MANILA, Philippines - Employers are warning lawmakers against passing “overkill labor laws” that mandate stiffer penalties for those who do not comply with minimum-wage laws as these would only force enterprises to go underground and drive away future investors.
Instead of increasing the jail term for businessmen who violate wage laws, Edgardo Lacson, president of the Employers Confederation of the Philippines (ECOP), said Congress should actually do the reverse and decriminalize it.
“Imposing fine is acceptable but imprisonment is an overkill. Who would want to do business in a country where you are at risk of losing your liberty? We already have enough safeguards to ensure compliance like the regular visits of labor inspectors. We don’t have to make it too difficult for businesses,” Lacson told the BusinessMirror.
ECOP, he said, is worried about House Bills 942, 1817, 1889 and 2884, authored by Reps. Reynaldo Umali, Emmeline Aglipay, Ben Evardone and Joseph Victor Ejercito, respectively.
The bills, Lacson said, propose to further increase the penalties, already severe under Republic Act (RA) 8188, by amending the Wage Rationalization Act (RA 6727) to raise the current two-year jail term to four years.
Lacson said these bills are dangerous signals to would-be and existing investors.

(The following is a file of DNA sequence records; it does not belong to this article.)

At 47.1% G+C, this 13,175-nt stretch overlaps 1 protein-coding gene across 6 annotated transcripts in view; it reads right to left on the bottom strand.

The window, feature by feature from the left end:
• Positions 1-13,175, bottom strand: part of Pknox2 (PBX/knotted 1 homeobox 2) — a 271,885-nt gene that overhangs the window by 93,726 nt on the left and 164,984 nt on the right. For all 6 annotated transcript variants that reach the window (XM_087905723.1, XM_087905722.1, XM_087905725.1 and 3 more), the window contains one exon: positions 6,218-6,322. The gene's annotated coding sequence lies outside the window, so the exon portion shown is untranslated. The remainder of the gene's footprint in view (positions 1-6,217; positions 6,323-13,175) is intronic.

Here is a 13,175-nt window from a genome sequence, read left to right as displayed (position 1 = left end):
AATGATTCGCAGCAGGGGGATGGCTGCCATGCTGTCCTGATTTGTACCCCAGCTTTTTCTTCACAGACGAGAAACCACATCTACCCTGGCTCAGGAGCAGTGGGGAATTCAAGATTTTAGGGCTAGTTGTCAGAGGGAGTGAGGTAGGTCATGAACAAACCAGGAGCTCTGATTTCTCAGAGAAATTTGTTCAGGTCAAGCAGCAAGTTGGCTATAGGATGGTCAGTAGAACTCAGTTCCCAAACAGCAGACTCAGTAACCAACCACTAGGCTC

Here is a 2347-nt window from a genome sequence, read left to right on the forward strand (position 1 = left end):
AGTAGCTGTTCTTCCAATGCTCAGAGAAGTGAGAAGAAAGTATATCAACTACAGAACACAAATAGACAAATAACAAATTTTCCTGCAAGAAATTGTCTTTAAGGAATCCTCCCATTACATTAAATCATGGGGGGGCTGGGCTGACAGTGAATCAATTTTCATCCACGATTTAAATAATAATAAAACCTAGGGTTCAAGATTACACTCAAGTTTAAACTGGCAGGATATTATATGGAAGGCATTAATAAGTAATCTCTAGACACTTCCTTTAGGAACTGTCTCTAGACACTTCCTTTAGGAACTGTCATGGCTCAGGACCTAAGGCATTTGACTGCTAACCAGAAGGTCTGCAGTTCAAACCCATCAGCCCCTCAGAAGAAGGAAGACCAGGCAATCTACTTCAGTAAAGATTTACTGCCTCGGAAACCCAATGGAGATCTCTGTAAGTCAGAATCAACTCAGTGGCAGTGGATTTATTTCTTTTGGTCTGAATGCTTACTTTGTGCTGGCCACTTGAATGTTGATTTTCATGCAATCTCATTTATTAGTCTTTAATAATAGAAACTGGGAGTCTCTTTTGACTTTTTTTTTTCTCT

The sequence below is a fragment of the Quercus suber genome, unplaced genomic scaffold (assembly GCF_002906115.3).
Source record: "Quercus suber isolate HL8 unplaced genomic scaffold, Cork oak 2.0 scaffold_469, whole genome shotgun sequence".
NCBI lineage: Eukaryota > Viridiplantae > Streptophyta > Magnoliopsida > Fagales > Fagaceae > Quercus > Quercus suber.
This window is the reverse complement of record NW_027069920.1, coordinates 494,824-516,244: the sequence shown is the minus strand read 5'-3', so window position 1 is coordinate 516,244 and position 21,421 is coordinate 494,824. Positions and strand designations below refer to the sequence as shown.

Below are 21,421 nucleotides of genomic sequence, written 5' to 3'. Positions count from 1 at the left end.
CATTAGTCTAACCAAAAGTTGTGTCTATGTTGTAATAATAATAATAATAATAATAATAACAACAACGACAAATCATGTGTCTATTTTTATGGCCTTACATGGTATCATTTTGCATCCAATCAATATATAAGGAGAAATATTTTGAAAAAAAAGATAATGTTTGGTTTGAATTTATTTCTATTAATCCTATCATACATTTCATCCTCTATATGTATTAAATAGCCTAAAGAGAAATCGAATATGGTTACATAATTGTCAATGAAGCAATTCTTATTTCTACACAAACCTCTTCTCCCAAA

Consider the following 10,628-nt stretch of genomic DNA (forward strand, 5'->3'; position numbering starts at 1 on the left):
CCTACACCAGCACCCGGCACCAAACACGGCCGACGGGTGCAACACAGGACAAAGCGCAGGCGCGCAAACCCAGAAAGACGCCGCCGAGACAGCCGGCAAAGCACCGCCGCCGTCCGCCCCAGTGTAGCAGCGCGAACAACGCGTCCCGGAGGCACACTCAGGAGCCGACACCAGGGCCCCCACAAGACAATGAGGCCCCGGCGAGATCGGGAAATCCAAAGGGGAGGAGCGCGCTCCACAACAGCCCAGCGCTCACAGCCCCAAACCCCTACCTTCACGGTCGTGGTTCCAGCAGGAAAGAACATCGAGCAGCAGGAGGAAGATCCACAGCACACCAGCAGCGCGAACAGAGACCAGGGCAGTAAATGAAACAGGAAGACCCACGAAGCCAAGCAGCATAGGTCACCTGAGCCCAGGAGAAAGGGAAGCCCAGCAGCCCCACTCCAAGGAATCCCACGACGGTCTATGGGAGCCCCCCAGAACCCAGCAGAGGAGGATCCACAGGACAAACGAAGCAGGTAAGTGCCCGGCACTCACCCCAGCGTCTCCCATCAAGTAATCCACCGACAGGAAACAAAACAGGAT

The Philippines, he said, is the only country in the region that puts violators of the minimum-wage law to prison.
Lacson said ECOP is pushing for an overhaul of the country’s labor code so it would not be “anti-business.”
Stiffer penalties against violation of the minimum-wage provisions, he said, will force more enterprises to go underground, thus, exposing workers to harsher conditions.
“Every time there is a new minimum-wage order, more companies are migrating to the informal sector where compliance to standards is lost. This will also result in revenue losses for the government,” Lacson said.
He said the minimum-wage provisions affect mostly small and medium enterprises, which comprise about 99 percent of total businesses in the country.
Lacson said the proposed laws would accelerate the contraction of the formal sector, as they would induce micro and small enterprises to go underground to escape the threat of the sanctions that the bills seek to impose.
This “adverse pattern of a shrinking formal sector and an expanding informal sector is confirmed by various independent studies” of the United Nations Development Program and the World Bank, Lacson said.
The findings indicate, among other things, that the number of unlicensed—and thus untaxed—local businesses is increasing as many traders avoid the high cost of regulation, which includes “onerous populist labor laws,” he said.